8.38 pm. Obama takes on Palin hard: "It is a lie, plain and simple." Of course it is. Palin said it.

8.37 pm. This laugh-line should have been left out:

While there remain some significant details to be ironed out ...

8.35 pm. The nod to McCain and Clinton is very Obama. He's actually bragging of his capacity to change his mind and adopt others' ideas. Can you imagine Bush ever saying such a thing?

8.34 pm. And now a touch of populism:

It’s how everyone in this Congress gets affordable insurance.  And it’s time to give every American the same opportunity that we’ve given ourselves. 

8.30 pm. This is the big sell to the center:

Under this plan, it will be against the law for insurance companies to deny you coverage because of a pre-existing condition. As soon as I sign this bill, it will be against the law for insurance companies to drop your coverage when you get sick or water it down when you need it most. They will no longer be able to place some arbitrary cap on the amount of coverage you can receive in a given year or a lifetime. We will place a limit on how much you can be charged for out-of-pocket expenses, because in the United States of America, no one should go broke because they get sick. And insurance companies will be required to cover, with no extra charge, routine checkups and preventive care, like mammograms and colonoscopies – because there’s no reason we shouldn’t be catching diseases like breast cancer and colon cancer before they get worse. That makes sense, it saves money, and it saves lives.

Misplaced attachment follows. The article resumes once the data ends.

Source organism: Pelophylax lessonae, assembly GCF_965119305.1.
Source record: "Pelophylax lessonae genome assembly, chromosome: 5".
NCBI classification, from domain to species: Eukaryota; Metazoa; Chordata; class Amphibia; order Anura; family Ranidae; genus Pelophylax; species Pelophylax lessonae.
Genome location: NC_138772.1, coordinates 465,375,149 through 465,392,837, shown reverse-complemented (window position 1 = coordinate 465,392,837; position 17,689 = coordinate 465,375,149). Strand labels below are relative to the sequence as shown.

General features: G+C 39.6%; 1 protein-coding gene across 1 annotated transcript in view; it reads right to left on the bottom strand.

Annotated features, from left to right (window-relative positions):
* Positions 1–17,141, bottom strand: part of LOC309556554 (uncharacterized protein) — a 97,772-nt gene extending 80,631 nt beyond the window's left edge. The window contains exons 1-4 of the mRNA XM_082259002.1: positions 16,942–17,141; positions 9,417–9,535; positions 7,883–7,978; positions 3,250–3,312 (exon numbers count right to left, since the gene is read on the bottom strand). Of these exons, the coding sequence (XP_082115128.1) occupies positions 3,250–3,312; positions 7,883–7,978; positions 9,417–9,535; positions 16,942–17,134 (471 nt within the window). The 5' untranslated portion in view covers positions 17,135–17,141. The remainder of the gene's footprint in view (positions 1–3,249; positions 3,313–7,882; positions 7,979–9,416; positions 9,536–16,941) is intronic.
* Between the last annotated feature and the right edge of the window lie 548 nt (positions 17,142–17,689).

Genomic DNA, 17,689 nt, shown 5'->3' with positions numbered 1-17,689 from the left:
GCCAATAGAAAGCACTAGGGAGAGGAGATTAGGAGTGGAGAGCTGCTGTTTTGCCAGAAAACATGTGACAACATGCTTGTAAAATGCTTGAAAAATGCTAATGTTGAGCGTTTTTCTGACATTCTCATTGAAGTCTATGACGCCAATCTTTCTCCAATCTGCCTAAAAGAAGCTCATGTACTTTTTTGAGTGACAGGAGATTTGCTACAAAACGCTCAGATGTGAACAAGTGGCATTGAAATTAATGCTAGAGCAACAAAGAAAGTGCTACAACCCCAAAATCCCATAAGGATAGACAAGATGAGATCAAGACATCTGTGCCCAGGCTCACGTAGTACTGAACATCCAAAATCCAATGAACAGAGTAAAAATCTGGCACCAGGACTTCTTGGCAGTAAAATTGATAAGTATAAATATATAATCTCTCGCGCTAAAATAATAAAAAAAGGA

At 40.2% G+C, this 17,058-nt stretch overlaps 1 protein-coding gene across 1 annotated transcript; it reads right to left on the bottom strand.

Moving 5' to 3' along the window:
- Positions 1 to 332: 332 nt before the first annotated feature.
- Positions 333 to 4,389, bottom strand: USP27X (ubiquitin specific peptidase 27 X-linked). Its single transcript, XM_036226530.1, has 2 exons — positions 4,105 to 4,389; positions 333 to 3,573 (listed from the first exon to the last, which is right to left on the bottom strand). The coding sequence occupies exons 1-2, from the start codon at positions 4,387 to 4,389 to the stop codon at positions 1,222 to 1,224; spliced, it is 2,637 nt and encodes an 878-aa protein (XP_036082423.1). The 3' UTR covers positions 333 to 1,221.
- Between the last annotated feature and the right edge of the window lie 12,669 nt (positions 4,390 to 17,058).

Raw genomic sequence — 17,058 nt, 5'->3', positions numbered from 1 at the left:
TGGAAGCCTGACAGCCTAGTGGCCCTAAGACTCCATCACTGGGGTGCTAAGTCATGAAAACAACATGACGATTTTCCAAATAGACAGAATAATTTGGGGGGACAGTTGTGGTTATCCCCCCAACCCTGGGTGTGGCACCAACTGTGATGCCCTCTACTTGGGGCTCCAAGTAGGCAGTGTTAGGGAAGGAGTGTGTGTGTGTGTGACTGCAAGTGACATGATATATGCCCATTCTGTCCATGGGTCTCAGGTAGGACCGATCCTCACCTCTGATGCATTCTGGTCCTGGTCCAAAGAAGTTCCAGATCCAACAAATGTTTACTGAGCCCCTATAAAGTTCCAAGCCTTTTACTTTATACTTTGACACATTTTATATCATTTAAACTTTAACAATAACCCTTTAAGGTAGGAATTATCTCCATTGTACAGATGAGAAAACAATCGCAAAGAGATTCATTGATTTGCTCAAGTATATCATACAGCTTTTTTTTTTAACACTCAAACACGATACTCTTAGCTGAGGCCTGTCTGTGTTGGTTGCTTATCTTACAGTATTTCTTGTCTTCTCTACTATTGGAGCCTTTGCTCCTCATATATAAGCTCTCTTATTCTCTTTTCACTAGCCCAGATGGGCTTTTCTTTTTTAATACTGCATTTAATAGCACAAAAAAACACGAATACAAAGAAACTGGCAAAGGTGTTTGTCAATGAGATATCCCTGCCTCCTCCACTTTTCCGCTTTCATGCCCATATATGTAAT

This is what appeals to me, despite my worries about fiscal expansion. After reading so many emails from so many people of terrible stories from the current system, I'm persuaded by the moral argument.

8.29 pm. He's fired up. This is the campaign Obama, appealing to the center against the old politics.

8.27 pm. Classic Obama pivot: describe the right and the left and then say he is in the middle. And the Burkean twist: "I believe it makes more sense to build on what works and fix what doesn’t, rather than try to build an entirely new system from scratch."

8.25 pm. Now the deficit question. He deflects the charge that he is spending too much money by arguing that healthcare reform, if done right, would be the most important fiscal reform we have.

8.22 pm. "It can happen to anyone." "No one should be treated that way in the United States of America." SO far a clear and moral case against the anxiety and cruelty of the current system. The pivot to the middle class is a way to deflect the Republican attack that he is an old-style tax-and-spend welfare-coddling liberal.

8.20 pm. The way he said "determined" suggested to me he meant it. He's all-in.

8.18 pm. A note on the recession just to show he has not forgotten the economy in favor of healthcare. And a nice reminder of the dreadful economy he inherited.

8.15 pm. Live-streaming is fun because the frames freeze every now and again and I just looked for a minute or so at an image of the president virtually bowing to the Speaker. The reception for Obama is pretty boisterous - a way for the Dems to vent a little after their August dust-up?

8.04 pm. Still on the Cape so no TV. I'm watching the live-stream and will have to grapple with the speech without the TV reactions. Which probably makes more sense, come to think of it.

(Photo: Mark Wilson/Getty.)